This Marine Overwhelmed An Entire Chinese Unit In Korea By Himself

This Marine stood only 5’6″ and weighed in at only 130 lbs., but he had more heart and just plain raw courage than the entire Chinese Army unit in front of his position at Inchon in November 1950. His name was 1st Lt. Kurt Chew-Een Lee, USMC and you need to know his story.

You will see him and hear him in this video. He is soft spoken, but he gives the details of the battle he was engaged in over two days, November 2-3, 1950, during the early part of the Korean War. It would seem an unbelievable story, but for the fact that it was and still is all too real.

It was night time. The Chinese had opened up on the Marines with everything they had. It was as if 1st Lt. Lee and his men from Baker Co. 1st Bn, 7th Marines were suddenly in a roiling bubble of chaos, noise and shrapnel. Shells were exploding all around. Then everything went eerily silent.

Source: YouTube/
Smithsonian Channel
1st Lt. Kurt Chew-Een Lee, USMC.


They knew that they had a large enemy force in front of them but in the darkness they could not see them. Lee decided that there was only one way to get them to reveal themselves; he would have to get them to open fire to reveal their positions to his Marines.

Lee says in the video that when you are in this kind of position the only thing to do is to, “always keep moving forward.” He advised his machine gunner and his riflemen to focus ahead and then, alone, he started moving fast, radically and continually shifting his position. He kept moving erratically in the dark, always moving toward the enemy. He would fire his carbine at different rate patterns and from different positions, as well as throwing grenades, giving the impression to the enemy that the Marine unit was charging toward them.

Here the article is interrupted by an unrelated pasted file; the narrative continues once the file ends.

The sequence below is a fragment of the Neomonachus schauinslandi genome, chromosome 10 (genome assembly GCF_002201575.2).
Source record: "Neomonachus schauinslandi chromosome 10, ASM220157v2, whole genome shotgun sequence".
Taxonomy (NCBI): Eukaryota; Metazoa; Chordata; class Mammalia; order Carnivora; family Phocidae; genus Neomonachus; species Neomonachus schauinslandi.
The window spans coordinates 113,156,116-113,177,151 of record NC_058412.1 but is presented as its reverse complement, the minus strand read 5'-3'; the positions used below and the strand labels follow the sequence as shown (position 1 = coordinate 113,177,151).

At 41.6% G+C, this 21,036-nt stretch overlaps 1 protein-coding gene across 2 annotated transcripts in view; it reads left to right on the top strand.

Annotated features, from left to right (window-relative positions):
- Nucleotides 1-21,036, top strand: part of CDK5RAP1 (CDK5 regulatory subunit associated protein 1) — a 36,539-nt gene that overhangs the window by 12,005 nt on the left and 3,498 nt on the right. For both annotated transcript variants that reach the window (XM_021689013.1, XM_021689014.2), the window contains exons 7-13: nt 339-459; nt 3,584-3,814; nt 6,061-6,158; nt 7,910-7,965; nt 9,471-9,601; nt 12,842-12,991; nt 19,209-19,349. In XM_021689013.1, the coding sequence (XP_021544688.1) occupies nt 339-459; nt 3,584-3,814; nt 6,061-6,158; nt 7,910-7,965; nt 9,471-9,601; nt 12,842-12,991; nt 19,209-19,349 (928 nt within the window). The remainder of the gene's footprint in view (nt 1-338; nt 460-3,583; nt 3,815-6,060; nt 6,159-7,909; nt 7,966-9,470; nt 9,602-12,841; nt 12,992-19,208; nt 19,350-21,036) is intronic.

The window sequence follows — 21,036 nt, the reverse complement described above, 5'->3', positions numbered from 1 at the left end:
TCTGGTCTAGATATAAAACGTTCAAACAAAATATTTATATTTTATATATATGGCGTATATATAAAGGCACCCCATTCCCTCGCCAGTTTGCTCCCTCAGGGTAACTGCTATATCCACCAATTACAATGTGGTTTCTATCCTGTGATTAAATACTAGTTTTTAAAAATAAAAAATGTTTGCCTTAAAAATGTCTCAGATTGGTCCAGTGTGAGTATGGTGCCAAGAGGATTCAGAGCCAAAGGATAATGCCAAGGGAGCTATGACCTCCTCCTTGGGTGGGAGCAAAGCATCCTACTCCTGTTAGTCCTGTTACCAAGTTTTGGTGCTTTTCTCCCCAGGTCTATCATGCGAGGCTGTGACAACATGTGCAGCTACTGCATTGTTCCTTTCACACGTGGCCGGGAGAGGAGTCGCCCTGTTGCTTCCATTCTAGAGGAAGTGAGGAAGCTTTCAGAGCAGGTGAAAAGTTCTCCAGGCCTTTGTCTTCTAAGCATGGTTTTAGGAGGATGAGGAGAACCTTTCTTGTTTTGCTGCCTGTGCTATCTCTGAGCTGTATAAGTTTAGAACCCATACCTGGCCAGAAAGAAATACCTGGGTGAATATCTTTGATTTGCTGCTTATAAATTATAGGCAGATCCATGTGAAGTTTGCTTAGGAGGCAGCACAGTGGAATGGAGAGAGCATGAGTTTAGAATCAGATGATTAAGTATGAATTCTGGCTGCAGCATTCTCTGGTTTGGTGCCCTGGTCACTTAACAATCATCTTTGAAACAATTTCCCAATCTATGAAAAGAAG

The result, of course, was that the Chinese opened fire and in doing so they began to reveal their positions. Now Lee’s Baker Co. Marines could see where they were and could begin targeting them as well.

Source: YouTube/
Smithsonian Channel
Chew-Een Lee took on a Chinese Army unit by himself, and forced them to back down.




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Lee kept moving forward. He then employed a weapon none of the other Marines could; he started speaking to the enemy in Chinese. This distraction gave him enough time to throw his last two grenades before spraying full automatic fire with his carbine, shouting as if he was leading his Marines forward. Then he heard a whistle being blown. He kept moving forward.

As he got to the Chinese position all he saw was scores of dead enemy soldiers. The rest had retreated and abandoned their position before the audacious charge of this one man, 1st Lt. Lee.

In those actions he was transformed from a leader to a legend in the minds of his Baker Co. Marines.

As a result of his actions in that battle, 1st Lt. Lee Chew-Een Lee became the first Chinese-American Marine to be awarded the Navy Cross, the second highest award for valor that a Marine can be given.

Source: YouTube/
Smithsonian Channel
1st Lt. Chew-Een Lee was awarded the Silver Star for his actions at Toktong Pass.